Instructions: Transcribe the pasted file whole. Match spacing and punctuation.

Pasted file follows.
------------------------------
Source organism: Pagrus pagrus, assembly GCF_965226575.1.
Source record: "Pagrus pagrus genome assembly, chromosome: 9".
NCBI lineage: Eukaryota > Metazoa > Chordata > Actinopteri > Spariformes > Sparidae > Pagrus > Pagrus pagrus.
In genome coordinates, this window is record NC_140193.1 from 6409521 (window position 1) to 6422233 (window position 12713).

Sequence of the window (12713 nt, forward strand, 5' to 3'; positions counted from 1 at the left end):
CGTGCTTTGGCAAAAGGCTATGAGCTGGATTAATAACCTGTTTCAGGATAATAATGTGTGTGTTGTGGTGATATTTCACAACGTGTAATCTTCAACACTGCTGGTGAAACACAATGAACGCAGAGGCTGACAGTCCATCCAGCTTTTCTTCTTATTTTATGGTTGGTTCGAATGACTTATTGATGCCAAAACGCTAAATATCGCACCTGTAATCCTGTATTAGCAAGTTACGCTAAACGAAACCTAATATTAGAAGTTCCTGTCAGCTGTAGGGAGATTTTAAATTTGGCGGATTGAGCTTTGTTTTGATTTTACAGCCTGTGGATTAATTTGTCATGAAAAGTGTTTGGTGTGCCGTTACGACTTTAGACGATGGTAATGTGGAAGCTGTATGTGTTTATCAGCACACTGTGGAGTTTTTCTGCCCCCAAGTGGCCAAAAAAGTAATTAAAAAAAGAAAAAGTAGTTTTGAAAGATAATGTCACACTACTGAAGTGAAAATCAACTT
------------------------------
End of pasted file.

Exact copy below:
Source organism: Pagrus pagrus, assembly GCF_965226575.1.
Source record: "Pagrus pagrus genome assembly, chromosome: 9".
NCBI lineage: Eukaryota > Metazoa > Chordata > Actinopteri > Spariformes > Sparidae > Pagrus > Pagrus pagrus.
In genome coordinates, this window is record NC_140193.1 from 6409521 (window position 1) to 6422233 (window position 12713).

Sequence of the window (12713 nt, forward strand, 5' to 3'; positions counted from 1 at the left end):
CGTGCTTTGGCAAAAGGCTATGAGCTGGATTAATAACCTGTTTCAGGATAATAATGTGTGTGTTGTGGTGATATTTCACAACGTGTAATCTTCAACACTGCTGGTGAAACACAATGAACGCAGAGGCTGACAGTCCATCCAGCTTTTCTTCTTATTTTATGGTTGGTTCGAATGACTTATTGATGCCAAAACGCTAAATATCGCACCTGTAATCCTGTATTAGCAAGTTACGCTAAACGAAACCTAATATTAGAAGTTCCTGTCAGCTGTAGGGAGATTTTAAATTTGGCGGATTGAGCTTTGTTTTGATTTTACAGCCTGTGGATTAATTTGTCATGAAAAGTGTTTGGTGTGCCGTTACGACTTTAGACGATGGTAATGTGGAAGCTGTATGTGTTTATCAGCACACTGTGGAGTTTTTCTGCCCCCAAGTGGCCAAAAAAGTAATTAAAAAAAGAAAAAGTAGTTTTGAAAGATAATGTCACACTACTGAAGTGAAAATCAACTT